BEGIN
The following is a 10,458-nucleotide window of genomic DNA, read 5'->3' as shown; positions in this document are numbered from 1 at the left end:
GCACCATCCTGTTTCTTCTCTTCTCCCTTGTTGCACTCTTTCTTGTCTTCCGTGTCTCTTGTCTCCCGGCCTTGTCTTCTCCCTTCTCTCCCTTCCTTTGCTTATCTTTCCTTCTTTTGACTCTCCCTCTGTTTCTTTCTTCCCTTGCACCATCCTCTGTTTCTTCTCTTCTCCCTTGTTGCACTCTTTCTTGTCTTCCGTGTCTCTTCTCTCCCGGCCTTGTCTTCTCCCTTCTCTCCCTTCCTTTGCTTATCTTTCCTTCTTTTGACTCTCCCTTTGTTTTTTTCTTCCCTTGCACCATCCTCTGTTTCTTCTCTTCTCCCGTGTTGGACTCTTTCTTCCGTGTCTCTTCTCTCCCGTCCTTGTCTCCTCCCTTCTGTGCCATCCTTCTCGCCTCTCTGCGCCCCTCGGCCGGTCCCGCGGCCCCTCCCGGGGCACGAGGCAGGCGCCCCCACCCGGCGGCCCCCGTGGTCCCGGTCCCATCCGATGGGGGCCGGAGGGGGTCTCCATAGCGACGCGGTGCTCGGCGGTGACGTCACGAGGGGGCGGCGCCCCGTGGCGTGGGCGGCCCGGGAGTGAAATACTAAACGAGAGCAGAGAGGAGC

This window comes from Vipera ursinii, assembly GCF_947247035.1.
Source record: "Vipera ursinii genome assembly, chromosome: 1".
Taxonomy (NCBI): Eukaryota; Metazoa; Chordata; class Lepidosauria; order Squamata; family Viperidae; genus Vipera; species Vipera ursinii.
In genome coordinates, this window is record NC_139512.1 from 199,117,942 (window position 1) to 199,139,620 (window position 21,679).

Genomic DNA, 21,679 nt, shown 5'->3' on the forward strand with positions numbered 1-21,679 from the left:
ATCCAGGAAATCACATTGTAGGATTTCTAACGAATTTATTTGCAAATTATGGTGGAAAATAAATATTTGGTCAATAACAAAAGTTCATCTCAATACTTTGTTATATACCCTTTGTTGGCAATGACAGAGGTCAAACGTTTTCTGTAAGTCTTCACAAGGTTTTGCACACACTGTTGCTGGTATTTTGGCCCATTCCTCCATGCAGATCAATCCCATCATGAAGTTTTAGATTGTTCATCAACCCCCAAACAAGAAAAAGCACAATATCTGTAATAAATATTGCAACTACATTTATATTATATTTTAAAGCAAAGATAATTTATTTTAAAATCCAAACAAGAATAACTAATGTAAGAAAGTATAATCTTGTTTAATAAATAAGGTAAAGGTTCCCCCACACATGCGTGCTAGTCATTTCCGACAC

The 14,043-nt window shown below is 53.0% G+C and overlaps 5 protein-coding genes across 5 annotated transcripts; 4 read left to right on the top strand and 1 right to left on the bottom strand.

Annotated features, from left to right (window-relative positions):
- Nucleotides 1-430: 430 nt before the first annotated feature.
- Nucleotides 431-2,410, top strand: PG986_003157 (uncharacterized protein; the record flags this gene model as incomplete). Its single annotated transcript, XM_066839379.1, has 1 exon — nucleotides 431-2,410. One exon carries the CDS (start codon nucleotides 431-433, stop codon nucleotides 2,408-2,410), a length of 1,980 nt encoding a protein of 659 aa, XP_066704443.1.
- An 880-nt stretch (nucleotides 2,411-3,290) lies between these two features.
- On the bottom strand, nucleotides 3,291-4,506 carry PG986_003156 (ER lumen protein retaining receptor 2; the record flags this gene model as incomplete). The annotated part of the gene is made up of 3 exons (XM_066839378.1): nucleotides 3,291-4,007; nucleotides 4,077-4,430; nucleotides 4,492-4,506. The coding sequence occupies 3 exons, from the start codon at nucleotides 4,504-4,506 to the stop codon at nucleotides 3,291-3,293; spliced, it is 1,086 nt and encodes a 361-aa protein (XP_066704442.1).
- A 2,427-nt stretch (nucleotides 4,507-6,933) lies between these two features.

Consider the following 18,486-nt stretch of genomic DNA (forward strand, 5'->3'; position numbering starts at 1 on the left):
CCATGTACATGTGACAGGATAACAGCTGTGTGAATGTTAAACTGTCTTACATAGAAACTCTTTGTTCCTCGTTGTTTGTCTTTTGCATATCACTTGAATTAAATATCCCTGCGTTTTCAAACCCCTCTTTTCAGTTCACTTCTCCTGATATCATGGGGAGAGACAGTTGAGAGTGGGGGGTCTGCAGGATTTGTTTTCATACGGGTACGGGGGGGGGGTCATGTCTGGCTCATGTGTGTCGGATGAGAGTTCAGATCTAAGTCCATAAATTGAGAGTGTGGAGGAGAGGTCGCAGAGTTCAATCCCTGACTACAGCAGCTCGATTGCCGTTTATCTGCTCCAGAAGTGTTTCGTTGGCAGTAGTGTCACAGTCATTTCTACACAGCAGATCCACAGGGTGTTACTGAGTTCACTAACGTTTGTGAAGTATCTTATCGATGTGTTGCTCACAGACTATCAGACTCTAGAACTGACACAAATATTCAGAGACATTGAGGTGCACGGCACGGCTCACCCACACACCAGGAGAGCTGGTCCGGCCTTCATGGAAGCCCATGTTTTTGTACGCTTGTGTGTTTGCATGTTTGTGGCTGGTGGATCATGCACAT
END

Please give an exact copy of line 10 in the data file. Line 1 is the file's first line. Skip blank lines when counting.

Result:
Annotated features, from left to right (window-relative positions):